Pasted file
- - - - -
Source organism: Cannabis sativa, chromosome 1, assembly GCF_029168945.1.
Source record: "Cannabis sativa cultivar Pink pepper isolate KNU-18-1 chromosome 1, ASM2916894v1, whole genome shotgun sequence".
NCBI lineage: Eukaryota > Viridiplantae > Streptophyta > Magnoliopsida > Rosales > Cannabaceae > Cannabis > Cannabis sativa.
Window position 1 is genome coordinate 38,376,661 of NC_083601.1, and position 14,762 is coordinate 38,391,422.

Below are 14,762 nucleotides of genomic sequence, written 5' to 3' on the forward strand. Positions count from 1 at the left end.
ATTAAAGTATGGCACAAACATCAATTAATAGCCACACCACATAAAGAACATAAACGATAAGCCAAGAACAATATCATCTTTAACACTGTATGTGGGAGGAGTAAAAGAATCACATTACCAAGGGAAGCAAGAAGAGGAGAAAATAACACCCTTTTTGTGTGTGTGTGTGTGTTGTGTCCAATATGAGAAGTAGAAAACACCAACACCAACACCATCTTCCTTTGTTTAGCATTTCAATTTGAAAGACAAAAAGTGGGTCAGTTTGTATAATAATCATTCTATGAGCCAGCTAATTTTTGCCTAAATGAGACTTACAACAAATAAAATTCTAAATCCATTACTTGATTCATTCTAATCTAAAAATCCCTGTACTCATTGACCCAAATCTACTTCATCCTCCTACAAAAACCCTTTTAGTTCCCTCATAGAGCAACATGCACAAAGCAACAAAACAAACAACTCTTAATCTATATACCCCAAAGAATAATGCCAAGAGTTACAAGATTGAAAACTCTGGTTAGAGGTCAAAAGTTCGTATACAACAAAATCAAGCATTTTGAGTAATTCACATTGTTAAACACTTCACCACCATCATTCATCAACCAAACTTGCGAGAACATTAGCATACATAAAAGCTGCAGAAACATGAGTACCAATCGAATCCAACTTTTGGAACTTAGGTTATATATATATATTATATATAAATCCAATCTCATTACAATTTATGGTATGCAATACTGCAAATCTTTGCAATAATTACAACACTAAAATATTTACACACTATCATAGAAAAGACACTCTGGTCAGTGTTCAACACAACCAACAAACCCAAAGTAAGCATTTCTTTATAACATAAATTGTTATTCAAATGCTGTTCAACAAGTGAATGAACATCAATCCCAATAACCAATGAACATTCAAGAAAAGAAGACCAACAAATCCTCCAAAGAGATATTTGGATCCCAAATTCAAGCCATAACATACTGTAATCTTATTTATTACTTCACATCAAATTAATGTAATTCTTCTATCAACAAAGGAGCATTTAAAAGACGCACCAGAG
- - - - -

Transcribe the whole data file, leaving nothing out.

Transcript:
Source organism: Cannabis sativa, chromosome 1, assembly GCF_029168945.1.
Source record: "Cannabis sativa cultivar Pink pepper isolate KNU-18-1 chromosome 1, ASM2916894v1, whole genome shotgun sequence".
NCBI lineage: Eukaryota > Viridiplantae > Streptophyta > Magnoliopsida > Rosales > Cannabaceae > Cannabis > Cannabis sativa.
Window position 1 is genome coordinate 38,376,661 of NC_083601.1, and position 14,762 is coordinate 38,391,422.

Below are 14,762 nucleotides of genomic sequence, written 5' to 3' on the forward strand. Positions count from 1 at the left end.
ATTAAAGTATGGCACAAACATCAATTAATAGCCACACCACATAAAGAACATAAACGATAAGCCAAGAACAATATCATCTTTAACACTGTATGTGGGAGGAGTAAAAGAATCACATTACCAAGGGAAGCAAGAAGAGGAGAAAATAACACCCTTTTTGTGTGTGTGTGTGTGTTGTGTCCAATATGAGAAGTAGAAAACACCAACACCAACACCATCTTCCTTTGTTTAGCATTTCAATTTGAAAGACAAAAAGTGGGTCAGTTTGTATAATAATCATTCTATGAGCCAGCTAATTTTTGCCTAAATGAGACTTACAACAAATAAAATTCTAAATCCATTACTTGATTCATTCTAATCTAAAAATCCCTGTACTCATTGACCCAAATCTACTTCATCCTCCTACAAAAACCCTTTTAGTTCCCTCATAGAGCAACATGCACAAAGCAACAAAACAAACAACTCTTAATCTATATACCCCAAAGAATAATGCCAAGAGTTACAAGATTGAAAACTCTGGTTAGAGGTCAAAAGTTCGTATACAACAAAATCAAGCATTTTGAGTAATTCACATTGTTAAACACTTCACCACCATCATTCATCAACCAAACTTGCGAGAACATTAGCATACATAAAAGCTGCAGAAACATGAGTACCAATCGAATCCAACTTTTGGAACTTAGGTTATATATATATATTATATATAAATCCAATCTCATTACAATTTATGGTATGCAATACTGCAAATCTTTGCAATAATTACAACACTAAAATATTTACACACTATCATAGAAAAGACACTCTGGTCAGTGTTCAACACAACCAACAAACCCAAAGTAAGCATTTCTTTATAACATAAATTGTTATTCAAATGCTGTTCAACAAGTGAATGAACATCAATCCCAATAACCAATGAACATTCAAGAAAAGAAGACCAACAAATCCTCCAAAGAGATATTTGGATCCCAAATTCAAGCCATAACATACTGTAATCTTATTTATTACTTCACATCAAATTAATGTAATTCTTCTATCAACAAAGGAGCATTTAAAAGACGCACCAGAG